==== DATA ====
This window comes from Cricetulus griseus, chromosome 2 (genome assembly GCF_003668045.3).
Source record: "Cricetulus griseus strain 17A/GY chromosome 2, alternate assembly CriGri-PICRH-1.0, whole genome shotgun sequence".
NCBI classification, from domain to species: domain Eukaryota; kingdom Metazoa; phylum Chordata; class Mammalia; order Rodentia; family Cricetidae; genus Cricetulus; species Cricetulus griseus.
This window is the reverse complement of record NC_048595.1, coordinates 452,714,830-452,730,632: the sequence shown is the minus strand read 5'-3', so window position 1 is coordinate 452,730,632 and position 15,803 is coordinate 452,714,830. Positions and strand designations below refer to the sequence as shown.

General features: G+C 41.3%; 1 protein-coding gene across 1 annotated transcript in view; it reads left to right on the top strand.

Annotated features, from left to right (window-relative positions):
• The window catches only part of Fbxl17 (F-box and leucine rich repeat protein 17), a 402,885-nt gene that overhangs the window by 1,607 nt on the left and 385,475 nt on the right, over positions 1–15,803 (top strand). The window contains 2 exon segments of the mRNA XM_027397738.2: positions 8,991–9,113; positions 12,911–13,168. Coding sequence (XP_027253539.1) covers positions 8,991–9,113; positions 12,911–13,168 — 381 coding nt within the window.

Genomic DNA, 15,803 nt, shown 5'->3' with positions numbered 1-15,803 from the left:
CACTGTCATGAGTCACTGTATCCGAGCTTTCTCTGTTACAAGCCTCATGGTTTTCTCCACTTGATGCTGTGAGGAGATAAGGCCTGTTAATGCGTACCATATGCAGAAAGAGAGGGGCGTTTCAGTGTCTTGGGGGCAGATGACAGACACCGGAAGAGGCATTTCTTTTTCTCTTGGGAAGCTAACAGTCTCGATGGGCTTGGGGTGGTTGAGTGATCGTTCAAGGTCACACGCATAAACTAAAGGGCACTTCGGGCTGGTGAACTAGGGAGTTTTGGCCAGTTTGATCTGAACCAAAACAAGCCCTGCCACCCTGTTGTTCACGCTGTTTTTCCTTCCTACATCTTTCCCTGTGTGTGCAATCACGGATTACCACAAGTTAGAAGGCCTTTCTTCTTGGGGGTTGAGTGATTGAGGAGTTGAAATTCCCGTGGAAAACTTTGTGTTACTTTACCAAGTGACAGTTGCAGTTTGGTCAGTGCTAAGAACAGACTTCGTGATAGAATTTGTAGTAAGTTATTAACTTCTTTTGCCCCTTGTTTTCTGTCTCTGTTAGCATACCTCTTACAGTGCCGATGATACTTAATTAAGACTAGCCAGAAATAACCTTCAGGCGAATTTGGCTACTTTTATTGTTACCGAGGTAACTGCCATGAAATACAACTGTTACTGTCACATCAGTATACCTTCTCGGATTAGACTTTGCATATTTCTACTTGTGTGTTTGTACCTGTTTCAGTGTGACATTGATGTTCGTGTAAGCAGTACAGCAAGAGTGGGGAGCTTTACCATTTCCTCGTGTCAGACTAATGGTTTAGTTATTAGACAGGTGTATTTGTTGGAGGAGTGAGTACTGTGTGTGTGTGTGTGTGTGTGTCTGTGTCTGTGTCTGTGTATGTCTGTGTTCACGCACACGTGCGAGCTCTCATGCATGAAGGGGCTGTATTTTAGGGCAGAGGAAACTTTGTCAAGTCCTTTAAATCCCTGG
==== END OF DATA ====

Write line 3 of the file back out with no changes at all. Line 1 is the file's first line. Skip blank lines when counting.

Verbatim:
NCBI classification, from domain to species: domain Eukaryota; kingdom Metazoa; phylum Chordata; class Mammalia; order Rodentia; family Cricetidae; genus Cricetulus; species Cricetulus griseus.